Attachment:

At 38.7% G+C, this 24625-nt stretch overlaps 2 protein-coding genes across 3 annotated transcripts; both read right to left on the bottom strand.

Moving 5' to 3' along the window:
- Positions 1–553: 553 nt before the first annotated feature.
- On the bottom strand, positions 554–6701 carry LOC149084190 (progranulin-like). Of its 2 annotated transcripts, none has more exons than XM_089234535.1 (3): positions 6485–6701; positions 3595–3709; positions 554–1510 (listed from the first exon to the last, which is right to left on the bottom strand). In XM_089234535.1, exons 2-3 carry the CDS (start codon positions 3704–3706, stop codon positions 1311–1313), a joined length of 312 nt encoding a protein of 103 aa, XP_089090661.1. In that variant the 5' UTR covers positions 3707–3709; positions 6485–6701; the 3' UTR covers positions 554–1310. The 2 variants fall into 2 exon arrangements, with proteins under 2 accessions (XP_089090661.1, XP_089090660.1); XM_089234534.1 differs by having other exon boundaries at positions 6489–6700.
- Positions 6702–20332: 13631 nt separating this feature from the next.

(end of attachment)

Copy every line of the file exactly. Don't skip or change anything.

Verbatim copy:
At 38.7% G+C, this 24625-nt stretch overlaps 2 protein-coding genes across 3 annotated transcripts; both read right to left on the bottom strand.

Moving 5' to 3' along the window:
- Positions 1–553: 553 nt before the first annotated feature.
- On the bottom strand, positions 554–6701 carry LOC149084190 (progranulin-like). Of its 2 annotated transcripts, none has more exons than XM_089234535.1 (3): positions 6485–6701; positions 3595–3709; positions 554–1510 (listed from the first exon to the last, which is right to left on the bottom strand). In XM_089234535.1, exons 2-3 carry the CDS (start codon positions 3704–3706, stop codon positions 1311–1313), a joined length of 312 nt encoding a protein of 103 aa, XP_089090661.1. In that variant the 5' UTR covers positions 3707–3709; positions 6485–6701; the 3' UTR covers positions 554–1310. The 2 variants fall into 2 exon arrangements, with proteins under 2 accessions (XP_089090661.1, XP_089090660.1); XM_089234534.1 differs by having other exon boundaries at positions 6489–6700.
- Positions 6702–20332: 13631 nt separating this feature from the next.